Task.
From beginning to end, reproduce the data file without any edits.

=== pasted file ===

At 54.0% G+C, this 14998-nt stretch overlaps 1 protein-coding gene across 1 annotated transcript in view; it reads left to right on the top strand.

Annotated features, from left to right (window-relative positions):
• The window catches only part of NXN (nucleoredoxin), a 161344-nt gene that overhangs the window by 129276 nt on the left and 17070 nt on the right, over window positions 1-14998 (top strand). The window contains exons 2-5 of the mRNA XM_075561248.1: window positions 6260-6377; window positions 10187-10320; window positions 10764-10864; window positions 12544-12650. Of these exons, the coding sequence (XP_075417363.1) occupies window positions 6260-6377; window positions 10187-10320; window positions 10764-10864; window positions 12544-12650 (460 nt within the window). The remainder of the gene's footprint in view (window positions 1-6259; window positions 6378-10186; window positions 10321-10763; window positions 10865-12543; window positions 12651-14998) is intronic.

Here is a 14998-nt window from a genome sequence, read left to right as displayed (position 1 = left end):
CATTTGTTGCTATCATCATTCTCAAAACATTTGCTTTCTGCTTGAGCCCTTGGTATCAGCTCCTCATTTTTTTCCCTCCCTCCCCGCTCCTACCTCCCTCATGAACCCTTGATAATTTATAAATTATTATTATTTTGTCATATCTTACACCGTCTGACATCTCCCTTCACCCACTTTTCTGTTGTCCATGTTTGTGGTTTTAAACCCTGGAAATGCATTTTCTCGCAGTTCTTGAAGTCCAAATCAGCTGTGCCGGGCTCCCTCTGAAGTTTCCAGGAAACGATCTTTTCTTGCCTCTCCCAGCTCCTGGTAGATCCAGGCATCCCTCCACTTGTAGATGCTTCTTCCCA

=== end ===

At 54.0% G+C, this 14998-nt stretch overlaps 1 protein-coding gene across 1 annotated transcript in view; it reads left to right on the top strand.

Annotated features, from left to right (window-relative positions):
• The window catches only part of NXN (nucleoredoxin), a 161344-nt gene that overhangs the window by 129276 nt on the left and 17070 nt on the right, over window positions 1-14998 (top strand). The window contains exons 2-5 of the mRNA XM_075561248.1: window positions 6260-6377; window positions 10187-10320; window positions 10764-10864; window positions 12544-12650. Of these exons, the coding sequence (XP_075417363.1) occupies window positions 6260-6377; window positions 10187-10320; window positions 10764-10864; window positions 12544-12650 (460 nt within the window). The remainder of the gene's footprint in view (window positions 1-6259; window positions 6378-10186; window positions 10321-10763; window positions 10865-12543; window positions 12651-14998) is intronic.

Here is a 14998-nt window from a genome sequence, read left to right as displayed (position 1 = left end):
CATTTGTTGCTATCATCATTCTCAAAACATTTGCTTTCTGCTTGAGCCCTTGGTATCAGCTCCTCATTTTTTTCCCTCCCTCCCCGCTCCTACCTCCCTCATGAACCCTTGATAATTTATAAATTATTATTATTTTGTCATATCTTACACCGTCTGACATCTCCCTTCACCCACTTTTCTGTTGTCCATGTTTGTGGTTTTAAACCCTGGAAATGCATTTTCTCGCAGTTCTTGAAGTCCAAATCAGCTGTGCCGGGCTCCCTCTGAAGTTTCCAGGAAACGATCTTTTCTTGCCTCTCCCAGCTCCTGGTAGATCCAGGCATCCCTCCACTTGTAGATGCTTCTTCCCA